Refine, refine, refine… refine, refine, and iterate.
NO MATTER HOW GOOD you are at crafting pitches, your first draft is never your final version. Even if you follow all the rules discussed in this book you should expect to iterate and refine your presentation. Repeatedly.
As you practice your presentation, keep an eye and ear open to where it fails to flow smoothly. Fix those issues. Repeat that process until the presentation feels comfortable. Then find some co-workers, family, or friends to test it out, and ask them for feedback, specifically asking for areas that are hard to understand, sections that are too fast, too slow, too deep, and too shallow.
Once you consider it done and start to present your pitch to actual audiences, still keep revising. Pay attention to which parts fail to resonate with the audience or what clarifying questions people ask, and so on. Make changes to the presentation based on this “real world” feedback.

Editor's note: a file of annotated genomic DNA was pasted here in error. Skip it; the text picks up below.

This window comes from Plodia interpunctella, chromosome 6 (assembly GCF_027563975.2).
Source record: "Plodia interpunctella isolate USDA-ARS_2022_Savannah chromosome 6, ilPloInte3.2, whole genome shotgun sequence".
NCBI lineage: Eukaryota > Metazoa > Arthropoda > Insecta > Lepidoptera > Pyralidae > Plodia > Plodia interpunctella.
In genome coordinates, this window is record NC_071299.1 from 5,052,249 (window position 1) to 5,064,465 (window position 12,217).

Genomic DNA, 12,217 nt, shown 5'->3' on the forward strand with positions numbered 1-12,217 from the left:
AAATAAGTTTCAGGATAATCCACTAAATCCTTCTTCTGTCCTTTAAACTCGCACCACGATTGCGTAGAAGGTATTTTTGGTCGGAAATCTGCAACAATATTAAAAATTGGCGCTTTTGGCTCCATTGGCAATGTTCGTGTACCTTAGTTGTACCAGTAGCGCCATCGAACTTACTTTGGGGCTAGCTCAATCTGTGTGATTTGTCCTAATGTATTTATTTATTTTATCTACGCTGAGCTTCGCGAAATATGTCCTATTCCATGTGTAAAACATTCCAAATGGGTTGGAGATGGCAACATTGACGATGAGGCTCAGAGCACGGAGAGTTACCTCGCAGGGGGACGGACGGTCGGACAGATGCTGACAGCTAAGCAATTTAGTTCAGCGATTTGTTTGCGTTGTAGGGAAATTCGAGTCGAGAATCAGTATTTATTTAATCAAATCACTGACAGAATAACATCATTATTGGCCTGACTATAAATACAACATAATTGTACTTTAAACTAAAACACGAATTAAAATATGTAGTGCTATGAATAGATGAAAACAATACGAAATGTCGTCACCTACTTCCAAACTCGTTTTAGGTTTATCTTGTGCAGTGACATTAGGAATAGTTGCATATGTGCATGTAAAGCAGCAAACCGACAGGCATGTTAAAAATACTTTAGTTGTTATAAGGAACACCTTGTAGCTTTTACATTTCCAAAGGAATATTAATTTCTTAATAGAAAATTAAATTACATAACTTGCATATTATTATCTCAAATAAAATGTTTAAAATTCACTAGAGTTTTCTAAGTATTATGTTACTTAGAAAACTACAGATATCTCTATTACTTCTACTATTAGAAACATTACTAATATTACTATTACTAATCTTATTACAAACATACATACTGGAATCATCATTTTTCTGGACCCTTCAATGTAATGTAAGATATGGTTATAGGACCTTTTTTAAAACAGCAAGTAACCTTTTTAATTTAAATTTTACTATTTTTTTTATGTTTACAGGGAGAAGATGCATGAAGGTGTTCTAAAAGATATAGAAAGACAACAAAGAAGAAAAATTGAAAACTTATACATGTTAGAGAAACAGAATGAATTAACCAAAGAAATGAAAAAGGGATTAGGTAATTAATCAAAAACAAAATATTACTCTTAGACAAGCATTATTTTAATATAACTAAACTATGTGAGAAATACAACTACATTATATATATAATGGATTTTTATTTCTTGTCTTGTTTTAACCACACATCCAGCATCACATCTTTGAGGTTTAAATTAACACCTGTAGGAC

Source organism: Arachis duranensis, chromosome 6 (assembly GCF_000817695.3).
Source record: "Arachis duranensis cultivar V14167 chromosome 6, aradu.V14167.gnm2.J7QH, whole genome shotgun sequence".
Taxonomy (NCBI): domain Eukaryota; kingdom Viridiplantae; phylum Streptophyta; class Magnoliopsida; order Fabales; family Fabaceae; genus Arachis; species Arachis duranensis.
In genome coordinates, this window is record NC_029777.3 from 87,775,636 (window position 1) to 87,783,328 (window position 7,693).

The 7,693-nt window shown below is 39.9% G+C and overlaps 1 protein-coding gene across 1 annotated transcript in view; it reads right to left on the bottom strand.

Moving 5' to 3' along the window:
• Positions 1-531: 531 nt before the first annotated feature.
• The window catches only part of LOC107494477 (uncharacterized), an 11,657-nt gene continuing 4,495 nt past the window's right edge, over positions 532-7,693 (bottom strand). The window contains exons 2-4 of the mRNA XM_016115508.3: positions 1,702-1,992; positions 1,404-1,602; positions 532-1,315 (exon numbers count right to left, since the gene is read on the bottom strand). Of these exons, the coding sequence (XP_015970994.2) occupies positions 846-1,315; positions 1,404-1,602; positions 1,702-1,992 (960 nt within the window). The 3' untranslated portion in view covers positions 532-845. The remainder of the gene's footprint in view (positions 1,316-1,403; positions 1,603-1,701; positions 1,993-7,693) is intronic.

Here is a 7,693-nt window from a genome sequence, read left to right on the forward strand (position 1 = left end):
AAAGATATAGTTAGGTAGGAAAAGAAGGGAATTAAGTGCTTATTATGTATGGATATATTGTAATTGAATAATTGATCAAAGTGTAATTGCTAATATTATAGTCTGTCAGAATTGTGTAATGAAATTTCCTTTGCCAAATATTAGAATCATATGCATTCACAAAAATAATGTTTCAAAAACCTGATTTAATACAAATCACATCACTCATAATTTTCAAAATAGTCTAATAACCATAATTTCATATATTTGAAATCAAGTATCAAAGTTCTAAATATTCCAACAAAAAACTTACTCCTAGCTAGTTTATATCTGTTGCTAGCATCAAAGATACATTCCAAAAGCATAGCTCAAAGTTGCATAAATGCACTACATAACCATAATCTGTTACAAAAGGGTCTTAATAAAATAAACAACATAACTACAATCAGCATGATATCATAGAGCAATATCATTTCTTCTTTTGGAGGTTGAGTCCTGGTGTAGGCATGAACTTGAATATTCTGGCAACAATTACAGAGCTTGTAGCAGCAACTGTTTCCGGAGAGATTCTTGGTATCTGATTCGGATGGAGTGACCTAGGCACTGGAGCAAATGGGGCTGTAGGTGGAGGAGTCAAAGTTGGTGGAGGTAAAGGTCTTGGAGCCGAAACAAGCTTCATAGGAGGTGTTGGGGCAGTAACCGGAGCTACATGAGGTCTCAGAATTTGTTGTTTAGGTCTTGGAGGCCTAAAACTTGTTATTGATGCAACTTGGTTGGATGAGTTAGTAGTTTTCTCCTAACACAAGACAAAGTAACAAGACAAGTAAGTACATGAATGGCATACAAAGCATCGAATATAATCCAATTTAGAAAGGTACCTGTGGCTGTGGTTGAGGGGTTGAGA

In short, the presentation is never truly done. It can always be improved. Keep making those changes to make it better, and after a half dozen such iterations, you’ll find that the presentation barely resembles your first draft. While not all changes will be an improvement, if you pay attention to how the audience reacts to each change, you will be able to correct your mistakes quickly and create increasingly more effective pitches.